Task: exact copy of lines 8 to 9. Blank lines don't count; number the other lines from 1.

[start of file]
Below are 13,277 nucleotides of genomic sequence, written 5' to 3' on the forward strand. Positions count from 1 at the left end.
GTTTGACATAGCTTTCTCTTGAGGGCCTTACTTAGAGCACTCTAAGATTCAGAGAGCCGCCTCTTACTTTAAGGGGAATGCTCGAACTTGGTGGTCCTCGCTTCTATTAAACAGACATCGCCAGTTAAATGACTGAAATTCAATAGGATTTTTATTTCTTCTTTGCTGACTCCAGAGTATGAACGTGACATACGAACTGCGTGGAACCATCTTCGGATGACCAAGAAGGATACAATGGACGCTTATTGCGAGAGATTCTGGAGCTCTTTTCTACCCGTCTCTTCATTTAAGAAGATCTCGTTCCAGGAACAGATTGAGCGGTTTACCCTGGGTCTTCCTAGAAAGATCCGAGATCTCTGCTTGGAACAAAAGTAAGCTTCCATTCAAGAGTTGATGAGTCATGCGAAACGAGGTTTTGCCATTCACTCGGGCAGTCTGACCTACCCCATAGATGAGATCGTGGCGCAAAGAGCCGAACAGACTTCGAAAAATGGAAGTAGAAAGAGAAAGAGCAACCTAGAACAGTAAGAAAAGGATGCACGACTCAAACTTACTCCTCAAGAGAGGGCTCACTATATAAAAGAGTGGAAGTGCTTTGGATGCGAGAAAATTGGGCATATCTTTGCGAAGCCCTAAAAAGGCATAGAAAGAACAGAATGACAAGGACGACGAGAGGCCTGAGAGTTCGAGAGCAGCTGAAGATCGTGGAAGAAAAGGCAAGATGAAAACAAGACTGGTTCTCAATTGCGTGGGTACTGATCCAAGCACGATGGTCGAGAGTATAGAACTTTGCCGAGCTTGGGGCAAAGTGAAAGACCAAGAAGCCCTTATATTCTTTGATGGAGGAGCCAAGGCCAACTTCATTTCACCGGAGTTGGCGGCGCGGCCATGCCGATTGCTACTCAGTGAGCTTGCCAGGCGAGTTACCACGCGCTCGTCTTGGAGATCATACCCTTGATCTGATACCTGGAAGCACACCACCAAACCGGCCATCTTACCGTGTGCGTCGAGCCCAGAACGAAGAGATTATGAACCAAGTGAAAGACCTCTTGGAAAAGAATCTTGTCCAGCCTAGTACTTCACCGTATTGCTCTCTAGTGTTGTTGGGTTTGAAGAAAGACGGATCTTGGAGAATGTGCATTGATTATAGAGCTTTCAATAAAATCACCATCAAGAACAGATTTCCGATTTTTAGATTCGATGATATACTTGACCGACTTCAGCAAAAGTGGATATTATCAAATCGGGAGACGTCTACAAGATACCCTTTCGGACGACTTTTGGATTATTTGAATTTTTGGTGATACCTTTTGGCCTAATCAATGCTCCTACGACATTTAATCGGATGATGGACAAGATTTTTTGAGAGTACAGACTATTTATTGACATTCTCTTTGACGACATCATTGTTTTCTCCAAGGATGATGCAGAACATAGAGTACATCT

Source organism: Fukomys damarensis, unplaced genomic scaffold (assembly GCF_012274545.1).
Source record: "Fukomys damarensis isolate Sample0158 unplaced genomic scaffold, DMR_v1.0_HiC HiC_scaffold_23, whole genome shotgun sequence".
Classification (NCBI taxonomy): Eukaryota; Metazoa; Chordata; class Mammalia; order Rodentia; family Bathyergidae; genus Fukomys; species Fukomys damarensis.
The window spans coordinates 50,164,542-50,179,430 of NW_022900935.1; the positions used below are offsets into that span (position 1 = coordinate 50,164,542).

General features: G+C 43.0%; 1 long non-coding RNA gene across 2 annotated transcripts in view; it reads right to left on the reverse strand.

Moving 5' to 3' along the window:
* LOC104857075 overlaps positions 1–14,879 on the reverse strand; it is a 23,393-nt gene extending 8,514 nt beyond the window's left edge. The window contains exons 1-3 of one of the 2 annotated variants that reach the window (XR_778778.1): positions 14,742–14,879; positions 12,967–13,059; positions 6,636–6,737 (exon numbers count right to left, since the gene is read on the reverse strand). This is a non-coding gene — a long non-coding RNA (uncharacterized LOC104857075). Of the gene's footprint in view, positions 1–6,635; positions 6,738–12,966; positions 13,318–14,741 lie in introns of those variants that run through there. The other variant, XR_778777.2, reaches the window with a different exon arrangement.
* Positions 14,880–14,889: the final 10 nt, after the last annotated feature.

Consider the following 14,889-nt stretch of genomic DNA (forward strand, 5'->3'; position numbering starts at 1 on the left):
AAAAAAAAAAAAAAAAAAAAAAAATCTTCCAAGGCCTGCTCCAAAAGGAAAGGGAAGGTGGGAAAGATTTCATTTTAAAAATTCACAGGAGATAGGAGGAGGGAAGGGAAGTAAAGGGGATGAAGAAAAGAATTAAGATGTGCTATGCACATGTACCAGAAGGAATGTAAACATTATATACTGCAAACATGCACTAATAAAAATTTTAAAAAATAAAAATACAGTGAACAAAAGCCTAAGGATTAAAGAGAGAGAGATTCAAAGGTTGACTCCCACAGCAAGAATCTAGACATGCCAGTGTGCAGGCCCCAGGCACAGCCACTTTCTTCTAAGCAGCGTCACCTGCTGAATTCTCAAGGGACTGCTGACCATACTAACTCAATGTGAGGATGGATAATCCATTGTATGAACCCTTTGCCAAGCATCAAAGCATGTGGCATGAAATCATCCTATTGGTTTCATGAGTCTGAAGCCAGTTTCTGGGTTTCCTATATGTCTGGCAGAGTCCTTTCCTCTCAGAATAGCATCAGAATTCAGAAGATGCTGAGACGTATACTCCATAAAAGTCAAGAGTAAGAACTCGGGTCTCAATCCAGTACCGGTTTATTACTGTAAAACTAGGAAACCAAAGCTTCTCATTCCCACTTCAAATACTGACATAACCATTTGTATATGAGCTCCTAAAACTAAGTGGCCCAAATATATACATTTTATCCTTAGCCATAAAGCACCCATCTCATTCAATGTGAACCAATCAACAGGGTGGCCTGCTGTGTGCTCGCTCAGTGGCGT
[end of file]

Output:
Moving 5' to 3' along the window:
* LOC104857075 overlaps positions 1–14,879 on the reverse strand; it is a 23,393-nt gene extending 8,514 nt beyond the window's left edge. The window contains exons 1-3 of one of the 2 annotated variants that reach the window (XR_778778.1): positions 14,742–14,879; positions 12,967–13,059; positions 6,636–6,737 (exon numbers count right to left, since the gene is read on the reverse strand). This is a non-coding gene — a long non-coding RNA (uncharacterized LOC104857075). Of the gene's footprint in view, positions 1–6,635; positions 6,738–12,966; positions 13,318–14,741 lie in introns of those variants that run through there. The other variant, XR_778777.2, reaches the window with a different exon arrangement.